Personal Essays

Photograph by Geomangio

Kiss and Tell

When you’re four years old, a kiss is an accessory in a game of dress-up. When you’re the four-year-old’s mother, that kiss comes with a costume trunk of questions.

There are some things that I could never have prepared myself for as the mother of two young girls.

Things like how fatigue does not simply descend and ascend depending on the day, but how it is an entity that in faithfulness remains over a long stretch of several years. Or how quickly it is that children grow into their own personhood, eschewing a parent’s wisdom or presence for that of a friend’s. Or finding out that my four-year-old—while dressed in a short, sparkly dance outfit and pink plastic high heels three sizes too big—kissed a second-grade boy when asked, and that she liked it.

With one small but seismic event, the future of boy-girl dates, sex talks, negotiating curfews, and all other manner of teenage-parent conflicts make themselves known to me in one unpredictable bang.

My rational mind is telling me to calm the hell down: Children do this stuff; they get interested and become aware of gender differences around this age; they mimic the grown-up world through an ever-real world of pretend play, putting cherished stuffed animals into time-out for misbehavior, making mud cakes as if they were the real deal, promising a hand in marriage to a certain playmate on the playground one day, only to promise it to another friend the next.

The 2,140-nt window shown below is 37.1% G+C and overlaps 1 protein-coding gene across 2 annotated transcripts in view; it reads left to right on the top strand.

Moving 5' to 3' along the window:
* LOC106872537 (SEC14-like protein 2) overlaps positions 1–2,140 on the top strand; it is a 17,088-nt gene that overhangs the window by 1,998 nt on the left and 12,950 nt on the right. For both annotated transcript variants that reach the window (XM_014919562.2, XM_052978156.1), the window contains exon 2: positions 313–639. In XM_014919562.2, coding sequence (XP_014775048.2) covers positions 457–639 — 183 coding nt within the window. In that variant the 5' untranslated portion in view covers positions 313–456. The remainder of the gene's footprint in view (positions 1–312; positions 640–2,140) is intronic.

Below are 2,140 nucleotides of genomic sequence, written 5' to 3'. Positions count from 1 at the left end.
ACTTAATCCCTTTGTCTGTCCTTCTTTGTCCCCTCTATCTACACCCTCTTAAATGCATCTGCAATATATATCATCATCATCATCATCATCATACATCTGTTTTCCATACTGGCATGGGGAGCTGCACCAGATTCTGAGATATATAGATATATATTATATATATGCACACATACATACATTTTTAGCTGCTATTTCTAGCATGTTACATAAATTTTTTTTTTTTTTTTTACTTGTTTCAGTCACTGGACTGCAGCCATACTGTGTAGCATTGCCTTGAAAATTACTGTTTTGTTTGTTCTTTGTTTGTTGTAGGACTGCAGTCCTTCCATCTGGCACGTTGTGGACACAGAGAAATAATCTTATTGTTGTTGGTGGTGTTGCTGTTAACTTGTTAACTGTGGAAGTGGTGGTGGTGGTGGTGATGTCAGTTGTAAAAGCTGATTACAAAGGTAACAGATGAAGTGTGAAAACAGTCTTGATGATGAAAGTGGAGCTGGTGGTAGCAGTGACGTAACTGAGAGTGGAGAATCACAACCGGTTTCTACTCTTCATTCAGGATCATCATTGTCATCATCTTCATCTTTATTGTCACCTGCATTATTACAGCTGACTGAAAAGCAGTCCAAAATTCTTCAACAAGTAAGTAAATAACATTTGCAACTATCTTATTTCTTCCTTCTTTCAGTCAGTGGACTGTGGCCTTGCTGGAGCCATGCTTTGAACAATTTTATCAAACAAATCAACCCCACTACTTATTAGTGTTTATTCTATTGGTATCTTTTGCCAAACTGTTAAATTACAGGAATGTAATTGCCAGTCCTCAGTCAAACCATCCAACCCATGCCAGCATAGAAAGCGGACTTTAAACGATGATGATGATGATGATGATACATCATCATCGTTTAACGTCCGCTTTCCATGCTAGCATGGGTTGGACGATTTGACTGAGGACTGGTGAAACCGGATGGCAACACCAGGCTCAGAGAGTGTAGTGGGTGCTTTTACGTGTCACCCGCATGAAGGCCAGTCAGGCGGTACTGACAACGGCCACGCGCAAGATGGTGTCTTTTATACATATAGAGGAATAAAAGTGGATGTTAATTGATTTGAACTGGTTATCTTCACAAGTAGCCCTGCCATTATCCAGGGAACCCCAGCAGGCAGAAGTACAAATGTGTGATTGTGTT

Then there’s the fact that I survived a similar exploit: In kindergarten, little Georgie Stevens exposed himself to me and my friends Kitty and Kyla in the basement of his parents’ suburban home. Memory says that I told my mother about it all when I went home later that day; memory also says that I didn’t like seeing Georgie’s wee-wee at all, and that that was the extent of my exposure to that kind of thing until my first awkward kiss in the fourth grade from a classmate named Ted. When this happened, Ted had just asked me to “go with him” while we were at out at recess at school; he was holding a football with one hand, and after I gave him my answer of “yes,” he sealed our young relationship with a kiss. There was torment in the decision to take on a boyfriend of this sort at such an age. I believe we lasted a week, at which point I broke up with him because I didn’t know what “going with” someone meant—what was I agreeing to give and give up, anyway?—and because I was much too unsure of everything, including myself, to continue any sort of uncertain relationship with him.

Recalling all of this, I contemplate the literal universe, which is expanding at accelerating rates due to the cosmological mystery known as dark energy; then I think of my personal universe and how it nearly exploded over the knowledge of my daughter’s first kiss.

My friend’s younger son begins anxiously imploring my daughter, “Kiss me on the wips! Kiss me on the wips! You kissed him!”I find out about it at the end of a playdate at a friend’s house; as we’re about to leave, my friend’s younger son begins anxiously imploring my daughter, “Kiss me on the wips! Kiss me on the wips! You kissed him!” When she wouldn’t kiss the younger son, and when my back was turned for a second, he ran up to her, pulled her face close to his, and planted his lips on hers with impetuous determination. It was then that she cried.